The intended use of the “heckel – HT2000″ whole-body hyperthermia unit is whole-body hyperthermia treatment at the stated temperature stages.

Core temperature and pulse rate can be monitored and recorded electronically without disruption. EKG and other measurements are easily conducted while treatment is in progress, and the patient can receive an intravenous drip.

Physiological effects of infrared hyperthermia (IRHT):

Elevating temperature above the norm has diverse and far-reaching effects in all parts of the body:

  • thermally accelerates the biochemical metabolic processes (Hoff’s law) of the entire body and increases detoxification significantly
  • increases the permeability of cell membranes to water, oxygen, nutrients and drugs
  • supports reparative and regenerative processes
  • increases overall circulation and promotes blood circulation of tissues and organs, opens clogged collateral vessels
  • relieves the tonus of striated and smooth musculature causing muscle relaxation
  • increase the velocity of nerve conduction
  • activates sub-acute and chronic inflammation processes by way of promoting their cure
  • influences the immunological system profoundly
  • at sufficiently high temperatures, restricts the propagation of microorganisms and viruses and malignant cell division

These complex effects justify the interdisciplinary role of IRHT in therapy and prophylaxis. IRHT approximates to the physiological effects of fever and its principal aim is to activate the self-healing forces that are also the basis of maintaining health.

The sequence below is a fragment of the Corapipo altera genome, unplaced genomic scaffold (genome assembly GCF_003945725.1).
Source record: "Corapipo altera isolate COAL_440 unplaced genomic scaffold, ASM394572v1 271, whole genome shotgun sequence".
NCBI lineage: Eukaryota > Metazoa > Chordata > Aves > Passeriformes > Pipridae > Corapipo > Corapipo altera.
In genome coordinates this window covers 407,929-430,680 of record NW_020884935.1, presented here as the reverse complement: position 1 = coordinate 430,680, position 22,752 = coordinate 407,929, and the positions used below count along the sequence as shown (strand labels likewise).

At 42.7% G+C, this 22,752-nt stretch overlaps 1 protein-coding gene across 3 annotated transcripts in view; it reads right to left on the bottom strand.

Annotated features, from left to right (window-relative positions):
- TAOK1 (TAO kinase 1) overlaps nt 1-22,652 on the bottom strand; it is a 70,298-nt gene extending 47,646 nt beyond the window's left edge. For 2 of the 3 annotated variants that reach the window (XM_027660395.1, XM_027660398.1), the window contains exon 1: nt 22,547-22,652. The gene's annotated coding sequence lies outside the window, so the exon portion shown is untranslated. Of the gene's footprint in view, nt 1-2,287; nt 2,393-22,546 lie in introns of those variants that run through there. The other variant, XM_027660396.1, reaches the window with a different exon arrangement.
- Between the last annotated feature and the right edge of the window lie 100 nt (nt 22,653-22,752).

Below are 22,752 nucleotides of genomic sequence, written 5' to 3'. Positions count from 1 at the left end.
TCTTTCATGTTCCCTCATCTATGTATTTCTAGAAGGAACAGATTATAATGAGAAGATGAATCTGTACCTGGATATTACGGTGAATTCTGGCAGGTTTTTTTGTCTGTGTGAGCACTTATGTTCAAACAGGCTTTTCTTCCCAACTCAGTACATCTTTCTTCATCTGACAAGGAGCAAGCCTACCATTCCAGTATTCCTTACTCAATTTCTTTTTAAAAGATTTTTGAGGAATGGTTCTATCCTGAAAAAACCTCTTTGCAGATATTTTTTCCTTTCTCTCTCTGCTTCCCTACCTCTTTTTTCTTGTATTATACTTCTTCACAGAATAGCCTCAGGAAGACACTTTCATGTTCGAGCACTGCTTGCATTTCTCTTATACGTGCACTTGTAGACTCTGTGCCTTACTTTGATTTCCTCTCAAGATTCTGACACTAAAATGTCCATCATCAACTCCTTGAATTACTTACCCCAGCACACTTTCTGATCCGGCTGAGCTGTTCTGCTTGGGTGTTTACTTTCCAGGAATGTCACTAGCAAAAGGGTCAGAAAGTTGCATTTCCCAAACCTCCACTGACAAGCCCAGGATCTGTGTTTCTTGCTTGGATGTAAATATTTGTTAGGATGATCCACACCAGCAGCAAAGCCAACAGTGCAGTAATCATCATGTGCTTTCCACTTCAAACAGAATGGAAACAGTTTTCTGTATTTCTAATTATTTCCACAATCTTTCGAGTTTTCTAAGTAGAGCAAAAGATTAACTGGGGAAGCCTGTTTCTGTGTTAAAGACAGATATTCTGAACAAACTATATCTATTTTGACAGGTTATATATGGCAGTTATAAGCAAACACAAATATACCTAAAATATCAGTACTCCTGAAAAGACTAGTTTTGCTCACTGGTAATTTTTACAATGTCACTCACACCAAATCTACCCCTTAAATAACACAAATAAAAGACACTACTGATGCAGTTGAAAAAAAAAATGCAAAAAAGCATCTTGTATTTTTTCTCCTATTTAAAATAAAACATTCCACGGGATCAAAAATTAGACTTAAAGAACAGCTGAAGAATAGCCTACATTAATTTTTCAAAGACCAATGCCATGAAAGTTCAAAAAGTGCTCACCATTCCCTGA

Methodological advantages over other means of whole-body hyperthermia:

  • Low heat strain on the thermosensors of the entire skin surface and maintenance of the physiological temperature in the body (as opposed to hot baths, water-heated jackets or blankets, saunas).
  • Effective thermal insulation of the body can be achieved without any delay on completion of the external heating phase. In this heat-retention phase the body temperature rises slightly further and can be maintained for a prolonged period without additional application of heat.
  • No contra-indications for treating patients with incorporated metal.
  • Straightforward monitoring of body temperature and other parameters (as opposed to high-frequency method).
  • Freedom of movement for patient and opportunities for distraction.


The indications for hyperthermia therapy are derived from the physiological effects of temperature elevation in the body as described above, especially the increased tissue nutrition, muscular detoning, reactivation of chronic inflammations, and restoration of normal immunologic reactions. In this context, IRHT is primarily a supportive mode of therapy in cases where treatment has proved ineffective or results are delayed, or if improvements are not sustained.